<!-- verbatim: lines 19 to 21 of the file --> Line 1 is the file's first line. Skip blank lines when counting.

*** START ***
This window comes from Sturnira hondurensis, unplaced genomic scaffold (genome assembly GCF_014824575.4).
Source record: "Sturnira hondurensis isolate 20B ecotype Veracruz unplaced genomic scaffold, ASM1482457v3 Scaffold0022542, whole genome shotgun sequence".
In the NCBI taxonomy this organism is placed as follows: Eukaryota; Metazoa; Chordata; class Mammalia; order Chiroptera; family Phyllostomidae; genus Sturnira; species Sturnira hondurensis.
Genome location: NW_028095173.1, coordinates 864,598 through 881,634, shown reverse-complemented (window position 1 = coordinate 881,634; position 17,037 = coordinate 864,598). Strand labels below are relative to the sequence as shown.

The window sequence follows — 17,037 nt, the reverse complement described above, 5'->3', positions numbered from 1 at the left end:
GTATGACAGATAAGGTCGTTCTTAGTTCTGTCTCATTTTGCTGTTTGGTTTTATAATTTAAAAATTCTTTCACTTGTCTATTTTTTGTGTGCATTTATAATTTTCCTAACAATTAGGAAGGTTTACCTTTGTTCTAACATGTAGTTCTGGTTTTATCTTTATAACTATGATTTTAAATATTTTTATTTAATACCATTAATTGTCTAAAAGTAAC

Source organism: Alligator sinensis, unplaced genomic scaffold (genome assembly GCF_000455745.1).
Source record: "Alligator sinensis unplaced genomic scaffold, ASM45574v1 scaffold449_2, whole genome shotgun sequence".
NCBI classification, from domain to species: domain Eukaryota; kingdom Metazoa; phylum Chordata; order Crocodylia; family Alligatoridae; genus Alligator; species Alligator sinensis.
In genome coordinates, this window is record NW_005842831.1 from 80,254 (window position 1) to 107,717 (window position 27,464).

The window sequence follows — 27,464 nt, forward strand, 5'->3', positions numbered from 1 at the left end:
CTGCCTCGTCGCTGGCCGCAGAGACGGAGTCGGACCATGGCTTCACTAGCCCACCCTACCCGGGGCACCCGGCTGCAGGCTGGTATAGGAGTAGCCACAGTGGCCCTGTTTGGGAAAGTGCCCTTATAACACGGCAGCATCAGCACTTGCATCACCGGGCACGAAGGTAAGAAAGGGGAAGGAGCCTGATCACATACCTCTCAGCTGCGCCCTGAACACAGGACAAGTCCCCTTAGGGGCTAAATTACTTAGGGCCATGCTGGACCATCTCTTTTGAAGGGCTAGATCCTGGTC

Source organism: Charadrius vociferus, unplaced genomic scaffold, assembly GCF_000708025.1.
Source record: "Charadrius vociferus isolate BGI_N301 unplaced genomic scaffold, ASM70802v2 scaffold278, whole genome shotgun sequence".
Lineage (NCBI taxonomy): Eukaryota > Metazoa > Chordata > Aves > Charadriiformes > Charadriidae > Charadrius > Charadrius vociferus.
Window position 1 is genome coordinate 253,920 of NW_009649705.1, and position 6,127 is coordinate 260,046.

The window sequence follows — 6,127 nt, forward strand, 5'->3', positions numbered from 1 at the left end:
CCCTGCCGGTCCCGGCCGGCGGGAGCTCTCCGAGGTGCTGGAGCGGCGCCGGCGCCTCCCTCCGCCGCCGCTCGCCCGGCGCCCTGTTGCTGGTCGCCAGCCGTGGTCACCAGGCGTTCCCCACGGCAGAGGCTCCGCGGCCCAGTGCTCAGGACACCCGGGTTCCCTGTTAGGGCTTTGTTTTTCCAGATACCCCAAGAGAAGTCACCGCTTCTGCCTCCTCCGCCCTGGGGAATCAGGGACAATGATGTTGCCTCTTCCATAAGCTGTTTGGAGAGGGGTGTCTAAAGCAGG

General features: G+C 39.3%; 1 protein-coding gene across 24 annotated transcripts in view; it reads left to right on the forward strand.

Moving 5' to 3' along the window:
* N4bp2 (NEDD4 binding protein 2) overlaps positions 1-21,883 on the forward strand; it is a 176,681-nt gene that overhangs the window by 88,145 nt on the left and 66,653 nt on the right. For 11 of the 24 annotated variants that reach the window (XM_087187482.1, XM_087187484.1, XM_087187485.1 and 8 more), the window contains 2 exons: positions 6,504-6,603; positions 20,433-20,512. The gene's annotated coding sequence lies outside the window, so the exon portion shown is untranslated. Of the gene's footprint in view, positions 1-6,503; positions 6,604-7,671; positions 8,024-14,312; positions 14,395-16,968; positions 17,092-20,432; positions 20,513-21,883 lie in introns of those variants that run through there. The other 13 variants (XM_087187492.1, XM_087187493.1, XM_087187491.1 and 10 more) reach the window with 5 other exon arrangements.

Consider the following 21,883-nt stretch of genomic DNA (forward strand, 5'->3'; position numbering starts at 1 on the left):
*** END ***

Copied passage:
General features: G+C 39.3%; 1 protein-coding gene across 24 annotated transcripts in view; it reads left to right on the forward strand.

Moving 5' to 3' along the window:
* N4bp2 (NEDD4 binding protein 2) overlaps positions 1-21,883 on the forward strand; it is a 176,681-nt gene that overhangs the window by 88,145 nt on the left and 66,653 nt on the right. For 11 of the 24 annotated variants that reach the window (XM_087187482.1, XM_087187484.1, XM_087187485.1 and 8 more), the window contains 2 exons: positions 6,504-6,603; positions 20,433-20,512. The gene's annotated coding sequence lies outside the window, so the exon portion shown is untranslated. Of the gene's footprint in view, positions 1-6,503; positions 6,604-7,671; positions 8,024-14,312; positions 14,395-16,968; positions 17,092-20,432; positions 20,513-21,883 lie in introns of those variants that run through there. The other 13 variants (XM_087187492.1, XM_087187493.1, XM_087187491.1 and 10 more) reach the window with 5 other exon arrangements.